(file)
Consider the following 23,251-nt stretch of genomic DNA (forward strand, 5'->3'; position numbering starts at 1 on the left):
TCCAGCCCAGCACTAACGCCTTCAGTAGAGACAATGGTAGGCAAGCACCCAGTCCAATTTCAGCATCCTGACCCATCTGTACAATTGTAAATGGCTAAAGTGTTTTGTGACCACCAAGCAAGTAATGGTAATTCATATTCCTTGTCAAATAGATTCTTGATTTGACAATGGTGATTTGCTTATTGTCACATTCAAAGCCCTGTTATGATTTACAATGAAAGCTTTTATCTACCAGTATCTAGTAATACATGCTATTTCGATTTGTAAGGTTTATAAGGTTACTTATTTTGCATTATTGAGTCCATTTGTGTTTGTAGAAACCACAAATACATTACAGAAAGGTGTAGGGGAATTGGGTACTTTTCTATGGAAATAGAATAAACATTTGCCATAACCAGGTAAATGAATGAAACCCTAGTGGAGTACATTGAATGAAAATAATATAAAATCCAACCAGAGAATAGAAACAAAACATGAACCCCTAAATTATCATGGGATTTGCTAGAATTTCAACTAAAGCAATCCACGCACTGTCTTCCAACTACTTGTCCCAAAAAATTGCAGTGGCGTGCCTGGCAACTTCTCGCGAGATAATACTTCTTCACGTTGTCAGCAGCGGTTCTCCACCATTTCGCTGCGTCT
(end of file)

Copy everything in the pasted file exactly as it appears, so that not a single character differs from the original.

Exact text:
Consider the following 23,251-nt stretch of genomic DNA (forward strand, 5'->3'; position numbering starts at 1 on the left):
TCCAGCCCAGCACTAACGCCTTCAGTAGAGACAATGGTAGGCAAGCACCCAGTCCAATTTCAGCATCCTGACCCATCTGTACAATTGTAAATGGCTAAAGTGTTTTGTGACCACCAAGCAAGTAATGGTAATTCATATTCCTTGTCAAATAGATTCTTGATTTGACAATGGTGATTTGCTTATTGTCACATTCAAAGCCCTGTTATGATTTACAATGAAAGCTTTTATCTACCAGTATCTAGTAATACATGCTATTTCGATTTGTAAGGTTTATAAGGTTACTTATTTTGCATTATTGAGTCCATTTGTGTTTGTAGAAACCACAAATACATTACAGAAAGGTGTAGGGGAATTGGGTACTTTTCTATGGAAATAGAATAAACATTTGCCATAACCAGGTAAATGAATGAAACCCTAGTGGAGTACATTGAATGAAAATAATATAAAATCCAACCAGAGAATAGAAACAAAACATGAACCCCTAAATTATCATGGGATTTGCTAGAATTTCAACTAAAGCAATCCACGCACTGTCTTCCAACTACTTGTCCCAAAAAATTGCAGTGGCGTGCCTGGCAACTTCTCGCGAGATAATACTTCTTCACGTTGTCAGCAGCGGTTCTCCACCATTTCGCTGCGTCT